Although the Federal Rules of Civil Procedure expressly abolished the use of coram nobis in civil cases in the United States, see Fed. R. Crim. P. 60(b), the issue of the writ's availability to correct fundamental errors in criminal cases remained uncertain for many years. In United States v. Morgan, the Supreme Court resolved this question, holding that coram nobis was still available in federal court for criminal cases. See 346 U.S. 502, 512 (1954). However, the Court noted that coram nobis, while still available, is an "extraodinary remedy" allowed "only under circumstances compelling such action to achieve justice." Id. at 511.

More than forty years after Morgan, the Supreme Court questioned the continuing vitality of coram nobis as a remedy for fundamental legal error as well as errors of fact. SeeCarlisle, 517 U.S. at 428-29. Although the question was not squarely presented on appeal in Carlisle - because the trial court had not been asked to issue the writ, and did not purport to do so - the Court noted, "the writ would not have lain here, since it was traditionally available only to bring before the court factual errors 'material to the validity and regularity of the legal proceeding itself,' such as the defendant's being under age or having died before the verdict." Id. at 429 (emphasis added). The Court stated further: "it is difficult to conceive of a situation in a federal criminal case today where [a writ of coram nobis] would be necessary or appropriate." Id. (quoting United States v. Smith, 331 U.S. 469, 475 n.4 (1947)).

Notwithstanding these comments in Carlisle, some federal courts have continued to assume that writs of coram nobis may correct errors of law as well as errors of fact. See, e.g., United States v. Tucor Int'l, Inc., 189 F.3d 834, 836 n.1 (9th Cir. 1999); Martinez v. United States, 90 F. Supp. 2d 1072, 1075 (D. Haw. 2000) (stating that coram nobis allows a court to vacate a judgment for "egregious legal errors") (quotation omitted); United States v. Rankin, 1 F. Supp. 2d 445, 453 (E.D. Pa. 1998) (noting that coram nobis has been used to correct errors of law in criminal cases). But see Tavares v. Massachusetts, 59 F. Supp. 2d 152, 154 (D. Mass. 1999) ("The writ is not available in federal courts for errors of law"). Sawyer contends that the writ is proper to redress legal error, while the government contends it may be granted to vacate a conviction based on mistakes of fact only. The district court agreed with Sawyer on this point, ruling that the writ is available to correct legal error.

In deciding whether to grant the writ, courts have used a three-part test: a petitioner must 1) explain her failure to seek relief from judgment earlier, 2) demonstrate continuing collateral consequences from the conviction, and 3) prove that the error is fundamental to the validity of the judgment. SeeUnited States v. Hager, 993 F.2d 4, 5 (1st Cir. 1993); see alsoUnited States v. Mandanici, 205 F.3d 519, 524 (2d Cir. 2000); United States v. Barrett, 178 F.3d 34, 56 n.20 (1st Cir. 1999). We assume, without deciding, that a writ of coram nobis is available to vacate a criminal conviction premised upon a fundamental error of law. We also express no opinion on whether Sawyer could meet the first and second prongs of the standard for issuance. However, we conclude that Sawyer was not entitled to the writ because there was no fundamental legal error in his conviction.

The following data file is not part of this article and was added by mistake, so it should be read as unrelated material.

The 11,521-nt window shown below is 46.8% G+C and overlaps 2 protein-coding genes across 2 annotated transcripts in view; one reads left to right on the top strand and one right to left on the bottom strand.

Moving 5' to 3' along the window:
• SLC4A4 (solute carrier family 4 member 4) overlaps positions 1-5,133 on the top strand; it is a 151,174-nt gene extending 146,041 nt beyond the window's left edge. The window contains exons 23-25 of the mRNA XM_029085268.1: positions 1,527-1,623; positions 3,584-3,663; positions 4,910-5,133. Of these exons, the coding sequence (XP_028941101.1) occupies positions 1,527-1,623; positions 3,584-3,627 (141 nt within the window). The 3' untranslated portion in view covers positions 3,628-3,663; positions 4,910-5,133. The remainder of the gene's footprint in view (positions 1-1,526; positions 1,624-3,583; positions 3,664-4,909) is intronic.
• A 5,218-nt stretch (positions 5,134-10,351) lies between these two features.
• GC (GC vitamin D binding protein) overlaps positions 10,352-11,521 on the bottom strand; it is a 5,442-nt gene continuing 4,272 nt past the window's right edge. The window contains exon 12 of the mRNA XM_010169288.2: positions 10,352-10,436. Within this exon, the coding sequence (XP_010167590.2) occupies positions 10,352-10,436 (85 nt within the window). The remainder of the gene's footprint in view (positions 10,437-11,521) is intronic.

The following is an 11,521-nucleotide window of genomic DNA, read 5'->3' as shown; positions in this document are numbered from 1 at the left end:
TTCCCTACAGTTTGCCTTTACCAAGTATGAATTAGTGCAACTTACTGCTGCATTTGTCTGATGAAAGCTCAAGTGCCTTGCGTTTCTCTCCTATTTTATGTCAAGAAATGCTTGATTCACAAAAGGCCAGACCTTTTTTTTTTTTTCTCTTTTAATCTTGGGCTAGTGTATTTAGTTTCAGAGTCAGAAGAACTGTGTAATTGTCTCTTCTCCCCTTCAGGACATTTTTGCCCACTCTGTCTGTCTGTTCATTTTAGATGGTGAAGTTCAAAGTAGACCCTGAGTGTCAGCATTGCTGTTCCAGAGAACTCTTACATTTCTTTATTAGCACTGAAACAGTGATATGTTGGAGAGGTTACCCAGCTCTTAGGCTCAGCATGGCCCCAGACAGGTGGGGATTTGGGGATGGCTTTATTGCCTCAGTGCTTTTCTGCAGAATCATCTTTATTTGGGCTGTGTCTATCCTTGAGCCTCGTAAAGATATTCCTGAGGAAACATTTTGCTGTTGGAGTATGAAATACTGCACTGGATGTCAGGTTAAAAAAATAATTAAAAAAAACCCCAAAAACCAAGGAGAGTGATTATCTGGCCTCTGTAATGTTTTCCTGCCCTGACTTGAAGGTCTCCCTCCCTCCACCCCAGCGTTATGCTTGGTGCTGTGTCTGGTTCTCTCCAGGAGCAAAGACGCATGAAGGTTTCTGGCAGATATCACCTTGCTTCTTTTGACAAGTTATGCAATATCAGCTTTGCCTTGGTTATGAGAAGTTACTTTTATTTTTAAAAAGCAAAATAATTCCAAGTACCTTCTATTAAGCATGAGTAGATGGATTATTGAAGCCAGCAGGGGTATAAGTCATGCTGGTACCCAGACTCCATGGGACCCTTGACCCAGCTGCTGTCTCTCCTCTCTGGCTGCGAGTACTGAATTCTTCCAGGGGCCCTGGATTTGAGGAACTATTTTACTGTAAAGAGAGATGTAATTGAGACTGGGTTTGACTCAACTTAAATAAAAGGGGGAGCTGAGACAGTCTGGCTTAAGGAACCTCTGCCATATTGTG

A. The Federal Gratuities and Honest Services Mail Fraud Statutes

Sawyer contends that the Supreme Court's decision in Sun-Diamond provides grounds for vacating his conviction. In that opinion, the Court interpreted the federal gratuities statute, 18 U.S.C. § 201,5  to mean that the prosecution must prove a link between an object of value given to a public official and a specific official act for or because of which it was given. See Sun-Diamond, 526 U.S. at 406. Sawyer argued in his petition for coram nobis that the analogous gratuity statute in Massachusetts, chapter 268A, section three ("section three"), should be construed similarly to require proof of a specific official act for which the gratuity was given. Indeed, since Sawyer filed his petition - and since the district court decided to grant the writ - the Supreme Judicial Court of Massachusetts has ruled, relying partly on Sun-Diamond, that to establish a violation of section three, "there must be proof of linkage to a particular official act." Scaccia v. State Ethics Comm'n, 431 Mass. 351, 356 (2000). Sawyer claims that the information to which he pled guilty was based on his violation of section three, requiring the government to have demonstrated a link between his allegedly illegal gratuities and specific, identifiable official acts of Massachusetts legislators. Because the prosecution did not attempt to offer such proof, he believes that Sun-Diamond renders his conviction unjust. We disagree.

Sawyer pled guilty to one count of honest services mail fraud in violation of 18 U.S.C. §§ 1341 and 1346.6  We have recognized previously that "Congress enacted this statute [§ 1341] in 1872, as 'a general proscription against using the mails to initiate correspondence in furtherance of any 'scheme or artifice to defraud.''" United States v. Grandmaison, 77 F.3d 555, 565 (1st Cir. 1996) (quoting McNally v. United States, 483 U.S. 350, 356 (1987)). The legislative history of § 1341 suggests that Congress intended to shield people from "schemes to deprive them of their money or property" in passing the statute. McNally, 483 U.S. at 356. More recently, the Supreme Court has interpreted the meaning of "fraud" in § 1341 to "incorporate the well-settled meaning of the common-law" in the absence of explicit evidence of Congressional intent to the contrary. Neder v. United States, 527 U.S. 1, 23 (1999).